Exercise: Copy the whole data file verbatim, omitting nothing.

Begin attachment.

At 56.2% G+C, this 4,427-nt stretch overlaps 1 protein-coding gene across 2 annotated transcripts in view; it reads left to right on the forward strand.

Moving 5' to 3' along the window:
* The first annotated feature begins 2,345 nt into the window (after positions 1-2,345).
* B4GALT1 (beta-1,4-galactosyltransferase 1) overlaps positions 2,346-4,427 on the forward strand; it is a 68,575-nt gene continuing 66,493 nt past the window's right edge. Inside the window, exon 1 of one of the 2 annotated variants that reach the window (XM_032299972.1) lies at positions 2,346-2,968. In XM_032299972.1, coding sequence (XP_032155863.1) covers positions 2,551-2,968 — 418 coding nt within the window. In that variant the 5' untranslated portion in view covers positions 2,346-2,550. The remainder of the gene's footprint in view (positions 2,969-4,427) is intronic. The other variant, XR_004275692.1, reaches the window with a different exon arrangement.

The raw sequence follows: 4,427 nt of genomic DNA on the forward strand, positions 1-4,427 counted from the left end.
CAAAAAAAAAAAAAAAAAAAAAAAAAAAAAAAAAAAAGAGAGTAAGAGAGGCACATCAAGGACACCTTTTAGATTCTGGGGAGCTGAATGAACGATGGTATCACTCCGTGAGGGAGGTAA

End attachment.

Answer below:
At 56.2% G+C, this 4,427-nt stretch overlaps 1 protein-coding gene across 2 annotated transcripts in view; it reads left to right on the forward strand.

Moving 5' to 3' along the window:
* The first annotated feature begins 2,345 nt into the window (after positions 1-2,345).
* B4GALT1 (beta-1,4-galactosyltransferase 1) overlaps positions 2,346-4,427 on the forward strand; it is a 68,575-nt gene continuing 66,493 nt past the window's right edge. Inside the window, exon 1 of one of the 2 annotated variants that reach the window (XM_032299972.1) lies at positions 2,346-2,968. In XM_032299972.1, coding sequence (XP_032155863.1) covers positions 2,551-2,968 — 418 coding nt within the window. In that variant the 5' untranslated portion in view covers positions 2,346-2,550. The remainder of the gene's footprint in view (positions 2,969-4,427) is intronic. The other variant, XR_004275692.1, reaches the window with a different exon arrangement.

The raw sequence follows: 4,427 nt of genomic DNA on the forward strand, positions 1-4,427 counted from the left end.
CAAAAAAAAAAAAAAAAAAAAAAAAAAAAAAAAAAAAGAGAGTAAGAGAGGCACATCAAGGACACCTTTTAGATTCTGGGGAGCTGAATGAACGATGGTATCACTCCGTGAGGGAGGTAA